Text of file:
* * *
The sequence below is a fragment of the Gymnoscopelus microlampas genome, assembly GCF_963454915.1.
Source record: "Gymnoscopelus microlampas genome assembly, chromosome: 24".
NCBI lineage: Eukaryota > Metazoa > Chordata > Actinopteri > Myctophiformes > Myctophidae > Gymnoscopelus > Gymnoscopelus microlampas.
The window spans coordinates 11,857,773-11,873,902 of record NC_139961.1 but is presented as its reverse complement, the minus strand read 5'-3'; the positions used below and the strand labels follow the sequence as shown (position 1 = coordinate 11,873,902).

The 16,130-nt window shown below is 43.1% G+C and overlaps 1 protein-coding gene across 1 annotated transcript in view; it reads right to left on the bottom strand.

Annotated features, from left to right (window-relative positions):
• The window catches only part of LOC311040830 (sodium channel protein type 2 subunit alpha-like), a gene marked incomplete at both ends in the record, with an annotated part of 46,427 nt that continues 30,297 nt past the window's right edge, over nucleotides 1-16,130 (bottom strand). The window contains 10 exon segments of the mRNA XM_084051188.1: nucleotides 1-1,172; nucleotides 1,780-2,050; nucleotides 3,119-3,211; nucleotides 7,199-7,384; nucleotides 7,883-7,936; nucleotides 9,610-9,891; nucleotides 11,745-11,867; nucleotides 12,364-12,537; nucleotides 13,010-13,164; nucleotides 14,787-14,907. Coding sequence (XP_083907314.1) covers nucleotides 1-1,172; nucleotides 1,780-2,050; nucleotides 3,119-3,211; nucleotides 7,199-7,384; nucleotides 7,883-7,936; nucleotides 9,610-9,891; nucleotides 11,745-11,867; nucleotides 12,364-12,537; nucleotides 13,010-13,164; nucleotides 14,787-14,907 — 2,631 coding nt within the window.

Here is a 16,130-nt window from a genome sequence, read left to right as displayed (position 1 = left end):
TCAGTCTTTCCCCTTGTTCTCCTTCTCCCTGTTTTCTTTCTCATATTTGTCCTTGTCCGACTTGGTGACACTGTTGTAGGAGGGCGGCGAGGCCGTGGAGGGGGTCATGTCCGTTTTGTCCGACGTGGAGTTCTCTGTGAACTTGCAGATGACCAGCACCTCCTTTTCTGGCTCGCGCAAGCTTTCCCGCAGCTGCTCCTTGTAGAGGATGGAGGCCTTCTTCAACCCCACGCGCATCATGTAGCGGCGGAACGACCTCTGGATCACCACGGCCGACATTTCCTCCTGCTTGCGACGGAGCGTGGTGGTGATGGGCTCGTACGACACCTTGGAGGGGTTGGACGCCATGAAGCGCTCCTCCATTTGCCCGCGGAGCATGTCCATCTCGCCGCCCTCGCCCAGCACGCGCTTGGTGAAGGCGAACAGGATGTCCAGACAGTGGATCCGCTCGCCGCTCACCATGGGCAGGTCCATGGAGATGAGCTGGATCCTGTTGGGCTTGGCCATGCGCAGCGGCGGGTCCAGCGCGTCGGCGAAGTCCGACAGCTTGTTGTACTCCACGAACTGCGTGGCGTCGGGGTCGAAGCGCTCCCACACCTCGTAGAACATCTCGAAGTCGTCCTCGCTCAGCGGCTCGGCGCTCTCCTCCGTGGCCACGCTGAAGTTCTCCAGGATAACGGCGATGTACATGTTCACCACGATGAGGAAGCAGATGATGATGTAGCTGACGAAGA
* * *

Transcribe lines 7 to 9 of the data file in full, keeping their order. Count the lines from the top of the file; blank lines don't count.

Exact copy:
• The window catches only part of LOC311040830 (sodium channel protein type 2 subunit alpha-like), a gene marked incomplete at both ends in the record, with an annotated part of 46,427 nt that continues 30,297 nt past the window's right edge, over nucleotides 1-16,130 (bottom strand). The window contains 10 exon segments of the mRNA XM_084051188.1: nucleotides 1-1,172; nucleotides 1,780-2,050; nucleotides 3,119-3,211; nucleotides 7,199-7,384; nucleotides 7,883-7,936; nucleotides 9,610-9,891; nucleotides 11,745-11,867; nucleotides 12,364-12,537; nucleotides 13,010-13,164; nucleotides 14,787-14,907. Coding sequence (XP_083907314.1) covers nucleotides 1-1,172; nucleotides 1,780-2,050; nucleotides 3,119-3,211; nucleotides 7,199-7,384; nucleotides 7,883-7,936; nucleotides 9,610-9,891; nucleotides 11,745-11,867; nucleotides 12,364-12,537; nucleotides 13,010-13,164; nucleotides 14,787-14,907 — 2,631 coding nt within the window.

Here is a 16,130-nt window from a genome sequence, read left to right as displayed (position 1 = left end):
TCAGTCTTTCCCCTTGTTCTCCTTCTCCCTGTTTTCTTTCTCATATTTGTCCTTGTCCGACTTGGTGACACTGTTGTAGGAGGGCGGCGAGGCCGTGGAGGGGGTCATGTCCGTTTTGTCCGACGTGGAGTTCTCTGTGAACTTGCAGATGACCAGCACCTCCTTTTCTGGCTCGCGCAAGCTTTCCCGCAGCTGCTCCTTGTAGAGGATGGAGGCCTTCTTCAACCCCACGCGCATCATGTAGCGGCGGAACGACCTCTGGATCACCACGGCCGACATTTCCTCCTGCTTGCGACGGAGCGTGGTGGTGATGGGCTCGTACGACACCTTGGAGGGGTTGGACGCCATGAAGCGCTCCTCCATTTGCCCGCGGAGCATGTCCATCTCGCCGCCCTCGCCCAGCACGCGCTTGGTGAAGGCGAACAGGATGTCCAGACAGTGGATCCGCTCGCCGCTCACCATGGGCAGGTCCATGGAGATGAGCTGGATCCTGTTGGGCTTGGCCATGCGCAGCGGCGGGTCCAGCGCGTCGGCGAAGTCCGACAGCTTGTTGTACTCCACGAACTGCGTGGCGTCGGGGTCGAAGCGCTCCCACACCTCGTAGAACATCTCGAAGTCGTCCTCGCTCAGCGGCTCGGCGCTCTCCTCCGTGGCCACGCTGAAGTTCTCCAGGATAACGGCGATGTACATGTTCACCACGATGAGGAAGCAGATGATGATGTAGCTGACGAAGA